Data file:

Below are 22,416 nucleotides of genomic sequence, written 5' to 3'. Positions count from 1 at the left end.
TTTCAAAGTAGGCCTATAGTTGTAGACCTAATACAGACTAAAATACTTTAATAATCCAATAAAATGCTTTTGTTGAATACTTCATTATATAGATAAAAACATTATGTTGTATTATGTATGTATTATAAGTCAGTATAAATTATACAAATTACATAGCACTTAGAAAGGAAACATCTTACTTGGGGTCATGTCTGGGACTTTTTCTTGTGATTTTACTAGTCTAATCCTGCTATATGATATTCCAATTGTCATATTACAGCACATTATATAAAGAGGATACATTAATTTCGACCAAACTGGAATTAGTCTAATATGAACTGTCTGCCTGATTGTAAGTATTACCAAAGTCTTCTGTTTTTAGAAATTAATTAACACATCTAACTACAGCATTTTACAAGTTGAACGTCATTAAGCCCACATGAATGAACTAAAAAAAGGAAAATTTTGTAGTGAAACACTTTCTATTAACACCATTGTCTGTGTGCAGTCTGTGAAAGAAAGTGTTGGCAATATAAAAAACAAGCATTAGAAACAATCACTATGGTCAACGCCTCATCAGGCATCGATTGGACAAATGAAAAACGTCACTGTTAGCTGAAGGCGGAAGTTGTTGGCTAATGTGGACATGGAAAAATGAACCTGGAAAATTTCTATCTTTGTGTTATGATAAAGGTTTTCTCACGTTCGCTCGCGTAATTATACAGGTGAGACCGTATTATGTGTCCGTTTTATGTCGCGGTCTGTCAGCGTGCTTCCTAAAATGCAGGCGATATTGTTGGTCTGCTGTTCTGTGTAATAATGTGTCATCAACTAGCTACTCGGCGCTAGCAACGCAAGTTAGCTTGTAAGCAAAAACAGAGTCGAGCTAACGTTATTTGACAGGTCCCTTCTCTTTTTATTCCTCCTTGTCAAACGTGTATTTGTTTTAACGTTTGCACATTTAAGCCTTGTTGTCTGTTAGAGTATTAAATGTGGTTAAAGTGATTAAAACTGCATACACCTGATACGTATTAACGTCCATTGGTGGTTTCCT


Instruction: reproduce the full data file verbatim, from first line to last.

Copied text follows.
Below are 22,416 nucleotides of genomic sequence, written 5' to 3'. Positions count from 1 at the left end.
TTTCAAAGTAGGCCTATAGTTGTAGACCTAATACAGACTAAAATACTTTAATAATCCAATAAAATGCTTTTGTTGAATACTTCATTATATAGATAAAAACATTATGTTGTATTATGTATGTATTATAAGTCAGTATAAATTATACAAATTACATAGCACTTAGAAAGGAAACATCTTACTTGGGGTCATGTCTGGGACTTTTTCTTGTGATTTTACTAGTCTAATCCTGCTATATGATATTCCAATTGTCATATTACAGCACATTATATAAAGAGGATACATTAATTTCGACCAAACTGGAATTAGTCTAATATGAACTGTCTGCCTGATTGTAAGTATTACCAAAGTCTTCTGTTTTTAGAAATTAATTAACACATCTAACTACAGCATTTTACAAGTTGAACGTCATTAAGCCCACATGAATGAACTAAAAAAAGGAAAATTTTGTAGTGAAACACTTTCTATTAACACCATTGTCTGTGTGCAGTCTGTGAAAGAAAGTGTTGGCAATATAAAAAACAAGCATTAGAAACAATCACTATGGTCAACGCCTCATCAGGCATCGATTGGACAAATGAAAAACGTCACTGTTAGCTGAAGGCGGAAGTTGTTGGCTAATGTGGACATGGAAAAATGAACCTGGAAAATTTCTATCTTTGTGTTATGATAAAGGTTTTCTCACGTTCGCTCGCGTAATTATACAGGTGAGACCGTATTATGTGTCCGTTTTATGTCGCGGTCTGTCAGCGTGCTTCCTAAAATGCAGGCGATATTGTTGGTCTGCTGTTCTGTGTAATAATGTGTCATCAACTAGCTACTCGGCGCTAGCAACGCAAGTTAGCTTGTAAGCAAAAACAGAGTCGAGCTAACGTTATTTGACAGGTCCCTTCTCTTTTTATTCCTCCTTGTCAAACGTGTATTTGTTTTAACGTTTGCACATTTAAGCCTTGTTGTCTGTTAGAGTATTAAATGTGGTTAAAGTGATTAAAACTGCATACACCTGATACGTATTAACGTCCATTGGTGGTTTCCT